Subject: Re: [boost] Library devs only: Boost v2.x distro design questions
From: Robert Ramey (ramey_at_[hidden])
Date: 2018-10-25 01:49:00
On 10/24/18 6:31 PM, Robert Ramey via Boost wrote:
My real point here Nail is that you're conflating two separate issues.
Library development, design, and maintenance with library deployment.
You could relatively easily deploy a "closed" subset of boost which was
"cleaner" or simpler, or whatever just by selection. It would achieve
everything you've wanted to achieve:
a) exclude libraries no longer maintained.
b) exclude libraries which are not compatible with newer libraries (I
don't think any of these exist)
c) exclude libraries which do not provide, in your humble opinion, any
Think bigger. You could create a special deployment of Boost for
students which would a closed subset which one could start to use much
faster than being confronted with the whole of boost and standard library.
Think bigger yet. Create a deployment for beginners in C++. Call it:
"Boost for Dummies"
This may sound funny, but I don't mean it to be. I see the idea of
creating "curated" Boost/C++ deployment as being a really useful and
valuable idea which doesn't require that all the boost "cats" to be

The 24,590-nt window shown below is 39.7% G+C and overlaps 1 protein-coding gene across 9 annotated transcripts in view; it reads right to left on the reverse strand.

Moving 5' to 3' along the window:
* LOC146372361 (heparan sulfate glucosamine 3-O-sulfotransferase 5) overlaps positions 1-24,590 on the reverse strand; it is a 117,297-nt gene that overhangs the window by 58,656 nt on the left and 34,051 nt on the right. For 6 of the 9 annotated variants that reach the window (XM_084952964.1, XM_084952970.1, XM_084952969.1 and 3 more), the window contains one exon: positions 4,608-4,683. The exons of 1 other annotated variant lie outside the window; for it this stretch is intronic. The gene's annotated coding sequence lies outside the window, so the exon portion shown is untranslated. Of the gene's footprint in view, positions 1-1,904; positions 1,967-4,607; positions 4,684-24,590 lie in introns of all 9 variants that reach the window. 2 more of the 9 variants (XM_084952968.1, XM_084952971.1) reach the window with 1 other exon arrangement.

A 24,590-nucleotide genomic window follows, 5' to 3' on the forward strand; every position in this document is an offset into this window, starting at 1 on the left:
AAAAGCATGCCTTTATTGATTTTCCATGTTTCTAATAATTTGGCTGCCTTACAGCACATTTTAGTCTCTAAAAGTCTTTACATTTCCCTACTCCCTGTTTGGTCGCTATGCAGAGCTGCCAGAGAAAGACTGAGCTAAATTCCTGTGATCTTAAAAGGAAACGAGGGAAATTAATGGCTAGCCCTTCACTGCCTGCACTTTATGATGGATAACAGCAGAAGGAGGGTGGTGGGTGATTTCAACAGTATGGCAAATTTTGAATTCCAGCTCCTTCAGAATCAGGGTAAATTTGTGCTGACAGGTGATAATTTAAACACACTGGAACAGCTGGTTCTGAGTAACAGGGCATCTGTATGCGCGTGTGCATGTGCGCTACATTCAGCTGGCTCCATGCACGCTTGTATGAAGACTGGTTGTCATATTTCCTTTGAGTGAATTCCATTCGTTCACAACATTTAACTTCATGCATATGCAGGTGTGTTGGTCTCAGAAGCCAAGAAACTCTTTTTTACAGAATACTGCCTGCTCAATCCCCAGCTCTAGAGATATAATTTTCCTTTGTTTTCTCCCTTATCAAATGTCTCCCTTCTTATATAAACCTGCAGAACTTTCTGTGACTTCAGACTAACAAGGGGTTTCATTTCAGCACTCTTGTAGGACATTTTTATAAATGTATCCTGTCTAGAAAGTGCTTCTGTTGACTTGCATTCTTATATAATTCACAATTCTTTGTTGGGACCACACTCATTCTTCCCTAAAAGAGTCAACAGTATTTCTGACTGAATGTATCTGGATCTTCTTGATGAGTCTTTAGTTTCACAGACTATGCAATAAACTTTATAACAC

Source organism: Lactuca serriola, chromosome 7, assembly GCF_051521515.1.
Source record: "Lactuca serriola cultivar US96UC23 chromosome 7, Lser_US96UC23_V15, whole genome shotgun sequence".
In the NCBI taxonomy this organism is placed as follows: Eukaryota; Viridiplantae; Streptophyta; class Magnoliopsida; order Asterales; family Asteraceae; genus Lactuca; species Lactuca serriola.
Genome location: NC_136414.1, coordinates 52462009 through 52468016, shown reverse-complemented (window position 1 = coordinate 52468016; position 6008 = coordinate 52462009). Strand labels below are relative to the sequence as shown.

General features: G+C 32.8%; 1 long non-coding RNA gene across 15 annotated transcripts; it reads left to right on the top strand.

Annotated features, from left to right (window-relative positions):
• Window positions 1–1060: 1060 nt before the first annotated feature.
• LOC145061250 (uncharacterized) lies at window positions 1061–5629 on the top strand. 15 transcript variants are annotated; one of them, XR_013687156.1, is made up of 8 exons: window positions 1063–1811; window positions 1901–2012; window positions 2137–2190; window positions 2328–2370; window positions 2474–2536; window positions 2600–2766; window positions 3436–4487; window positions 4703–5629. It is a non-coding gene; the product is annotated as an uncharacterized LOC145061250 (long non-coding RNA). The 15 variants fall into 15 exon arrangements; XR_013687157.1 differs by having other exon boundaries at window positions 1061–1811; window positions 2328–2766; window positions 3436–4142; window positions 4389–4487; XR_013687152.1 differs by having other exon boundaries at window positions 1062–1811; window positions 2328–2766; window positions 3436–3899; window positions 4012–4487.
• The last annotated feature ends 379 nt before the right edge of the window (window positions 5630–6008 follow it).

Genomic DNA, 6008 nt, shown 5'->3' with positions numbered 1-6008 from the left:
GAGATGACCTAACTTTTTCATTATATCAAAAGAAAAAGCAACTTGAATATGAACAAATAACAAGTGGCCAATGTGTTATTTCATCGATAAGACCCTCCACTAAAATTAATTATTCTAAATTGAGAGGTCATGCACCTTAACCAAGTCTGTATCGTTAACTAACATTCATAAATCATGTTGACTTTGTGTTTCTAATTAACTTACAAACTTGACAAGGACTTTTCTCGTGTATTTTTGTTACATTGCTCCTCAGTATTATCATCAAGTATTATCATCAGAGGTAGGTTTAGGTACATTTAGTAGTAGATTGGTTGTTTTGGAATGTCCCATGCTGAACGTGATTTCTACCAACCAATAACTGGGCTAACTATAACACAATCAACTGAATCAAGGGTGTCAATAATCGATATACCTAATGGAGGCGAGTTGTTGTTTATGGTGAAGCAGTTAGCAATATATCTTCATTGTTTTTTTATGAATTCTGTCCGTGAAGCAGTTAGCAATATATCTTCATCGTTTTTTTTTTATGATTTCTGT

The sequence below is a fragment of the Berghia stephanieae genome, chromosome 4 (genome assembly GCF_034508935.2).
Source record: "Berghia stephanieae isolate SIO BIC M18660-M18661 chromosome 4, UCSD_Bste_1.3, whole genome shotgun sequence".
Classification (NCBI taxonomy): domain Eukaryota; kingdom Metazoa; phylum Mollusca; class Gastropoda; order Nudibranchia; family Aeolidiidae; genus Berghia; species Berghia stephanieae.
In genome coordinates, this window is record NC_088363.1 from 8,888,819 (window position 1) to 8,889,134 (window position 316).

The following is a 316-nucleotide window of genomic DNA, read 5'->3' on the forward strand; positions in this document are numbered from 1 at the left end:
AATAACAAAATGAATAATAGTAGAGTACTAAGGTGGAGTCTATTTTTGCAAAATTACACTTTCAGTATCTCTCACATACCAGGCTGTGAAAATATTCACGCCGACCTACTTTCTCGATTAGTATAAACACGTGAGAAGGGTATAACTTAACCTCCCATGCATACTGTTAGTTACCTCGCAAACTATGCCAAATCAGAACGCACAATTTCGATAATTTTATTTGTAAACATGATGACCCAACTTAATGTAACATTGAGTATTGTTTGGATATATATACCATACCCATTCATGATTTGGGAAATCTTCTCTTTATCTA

harnessed to the "next big thing" which ain't going to happen.
This single most valuable step to this goal would be to cajole the
maintainers of the libraries to create documents in BoostBook if they
don't already. I don't know how many are left. But that "Might" and
the one's that aren't are likely so old you wouldn't want them in your
"Boost for Dummies" anyway. Boost book can be rendered with great
flexibility and it would be possible to craft a beautiful publication
quality book that would be really useful to a lot of people. I can see
C++/Boost for Dummies
Nial Douglas - Principle Architect of Boost.
So I think I see where you're trying to go with this. And I see the
merit in it. But if you approached in the way I suggest, I think it
might be more likely to get you what you might be seeking.
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